The Harvard Graduates' Magazine, Volume 11

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Harvard Graduates' Magazine Association, 1903
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Page 340 - The policy of the government of the United States is to seek a solution which may bring about permanent safety and peace to China, preserve Chinese territorial and administrative entity, protect all rights guaranteed to friendly powers by treaty and international law, and safeguard for the world the principle of equal and impartial trade with all parts of the Chinese Empire.
Page 42 - ... qualities of manhood truth courage devotion to duty sympathy for and protection of the weak kindliness unselfishness and fellowship and (iv) his exhibition during school days of moral force of character and of instincts to lead and to take an interest in his schoolmates...
Page 444 - Society for Propagating the Gospel among the Indians and Others in North America, vicepresident of the Boston Latin School Association, and a member of the historical societies in various other States.
Page 235 - Acts of the year 1865 shall entitle the recipients thereof to vote for Overseers to the same extent and under the same restrictions to and under which recipients of the degree of Bachelor of Arts from said College may now so vote.
Page 214 - The Court agreed to give 400' towards a schoale or colledge, whearof 200' to bee paid the next yeare, & 2001 when the worke is finished, & the next Court to appoint wheare & w! building." On the 15th of November, 1637, " The colledg is ordered to bee at Newetowne.
Page 414 - At a meeting of the President and Fellows of Harvard College in Boston, March 12, 1818, Mr.
Page 132 - ... He held various town and other offices, and had served the state of Vermont as state senator, lieutenant-governor, and governor, being elected to the last named position in 1892. EDWARD F. JOHNSON. Edward F. Johnson was born in Hollis, October 21, 1842, and graduated from Dartmouth college in 1864. He studied at the Harvard Law school, and was admitted to the bar, May n, 1866.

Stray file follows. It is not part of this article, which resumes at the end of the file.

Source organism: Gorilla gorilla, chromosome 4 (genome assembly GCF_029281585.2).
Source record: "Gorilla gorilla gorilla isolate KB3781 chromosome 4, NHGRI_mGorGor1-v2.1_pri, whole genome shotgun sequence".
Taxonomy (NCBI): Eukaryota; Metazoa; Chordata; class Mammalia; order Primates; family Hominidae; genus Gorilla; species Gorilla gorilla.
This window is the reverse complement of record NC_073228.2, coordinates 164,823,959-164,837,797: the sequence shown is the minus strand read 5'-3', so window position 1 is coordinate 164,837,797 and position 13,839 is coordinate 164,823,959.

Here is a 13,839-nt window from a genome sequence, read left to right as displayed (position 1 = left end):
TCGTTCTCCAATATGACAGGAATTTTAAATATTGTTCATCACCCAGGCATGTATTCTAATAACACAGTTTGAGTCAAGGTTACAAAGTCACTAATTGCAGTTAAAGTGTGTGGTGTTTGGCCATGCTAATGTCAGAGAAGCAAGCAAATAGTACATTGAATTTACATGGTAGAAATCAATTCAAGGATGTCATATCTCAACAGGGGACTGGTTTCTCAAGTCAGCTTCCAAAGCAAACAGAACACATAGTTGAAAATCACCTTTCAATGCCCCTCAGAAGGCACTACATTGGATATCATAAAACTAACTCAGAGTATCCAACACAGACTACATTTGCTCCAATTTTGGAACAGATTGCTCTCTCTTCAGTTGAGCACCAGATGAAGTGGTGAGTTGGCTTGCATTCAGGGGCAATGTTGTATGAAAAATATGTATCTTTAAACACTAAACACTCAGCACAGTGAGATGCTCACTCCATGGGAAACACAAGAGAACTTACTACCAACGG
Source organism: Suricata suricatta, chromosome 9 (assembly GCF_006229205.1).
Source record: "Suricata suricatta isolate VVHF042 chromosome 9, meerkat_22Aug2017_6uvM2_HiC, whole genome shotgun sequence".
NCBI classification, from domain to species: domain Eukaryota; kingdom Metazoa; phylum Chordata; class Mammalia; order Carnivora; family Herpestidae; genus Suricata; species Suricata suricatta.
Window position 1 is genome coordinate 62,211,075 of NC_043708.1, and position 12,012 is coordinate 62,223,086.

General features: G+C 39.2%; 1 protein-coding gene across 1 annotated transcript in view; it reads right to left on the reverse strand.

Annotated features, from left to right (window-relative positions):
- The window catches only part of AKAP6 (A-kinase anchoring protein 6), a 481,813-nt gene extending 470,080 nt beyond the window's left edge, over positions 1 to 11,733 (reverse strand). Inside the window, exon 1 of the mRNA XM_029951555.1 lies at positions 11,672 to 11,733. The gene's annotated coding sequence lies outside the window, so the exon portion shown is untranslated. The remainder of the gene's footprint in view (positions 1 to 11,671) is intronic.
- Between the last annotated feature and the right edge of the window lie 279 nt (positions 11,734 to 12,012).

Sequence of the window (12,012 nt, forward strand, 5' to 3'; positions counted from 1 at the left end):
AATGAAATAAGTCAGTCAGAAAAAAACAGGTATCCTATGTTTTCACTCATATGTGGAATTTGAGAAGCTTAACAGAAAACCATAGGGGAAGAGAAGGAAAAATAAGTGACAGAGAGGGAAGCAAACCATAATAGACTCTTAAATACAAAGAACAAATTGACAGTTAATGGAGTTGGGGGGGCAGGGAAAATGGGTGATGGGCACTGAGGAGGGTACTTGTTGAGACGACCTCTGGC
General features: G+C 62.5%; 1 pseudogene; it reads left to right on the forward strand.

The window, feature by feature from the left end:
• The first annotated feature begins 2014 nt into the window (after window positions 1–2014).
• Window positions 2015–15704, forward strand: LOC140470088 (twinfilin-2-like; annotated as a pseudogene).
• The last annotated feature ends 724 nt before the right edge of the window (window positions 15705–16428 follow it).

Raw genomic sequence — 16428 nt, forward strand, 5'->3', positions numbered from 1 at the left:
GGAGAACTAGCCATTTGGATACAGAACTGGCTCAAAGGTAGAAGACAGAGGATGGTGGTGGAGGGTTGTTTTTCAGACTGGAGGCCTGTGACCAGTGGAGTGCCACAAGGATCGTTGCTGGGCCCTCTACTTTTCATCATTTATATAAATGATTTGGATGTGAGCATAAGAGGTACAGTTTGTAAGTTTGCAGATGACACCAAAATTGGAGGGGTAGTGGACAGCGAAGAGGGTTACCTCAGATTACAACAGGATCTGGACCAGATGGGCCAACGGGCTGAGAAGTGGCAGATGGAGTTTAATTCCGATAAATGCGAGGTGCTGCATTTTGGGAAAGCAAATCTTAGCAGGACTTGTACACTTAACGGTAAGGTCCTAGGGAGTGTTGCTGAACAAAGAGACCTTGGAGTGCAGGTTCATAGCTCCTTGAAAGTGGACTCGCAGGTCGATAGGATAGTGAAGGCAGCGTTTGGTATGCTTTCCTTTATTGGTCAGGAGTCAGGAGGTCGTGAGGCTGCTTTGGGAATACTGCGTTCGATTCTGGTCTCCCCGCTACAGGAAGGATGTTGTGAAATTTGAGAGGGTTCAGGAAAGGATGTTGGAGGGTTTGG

Page 149 - He was then admitted to the practice of law by the Supreme Court of the District of Columbia.
Page 196 - We despise any one who elects to be poor in order to simplify and save his inner life. We have lost the power of even imagining what the ancient idealization of poverty could have meant: the liberation from material attachments, the unbribed soul, the manlier indifference, the paying our way by what we are or do, and not by what we have...
Page 514 - He, too, wrote a book combining algebra and bookkeeping. This work, says Richard Garnett, marks an era in the history of mathematics, being the first in which the principle of cubic equations was fully explained. Everett says it is one of the most valuable contributions to the literature of algebra. As a physician...

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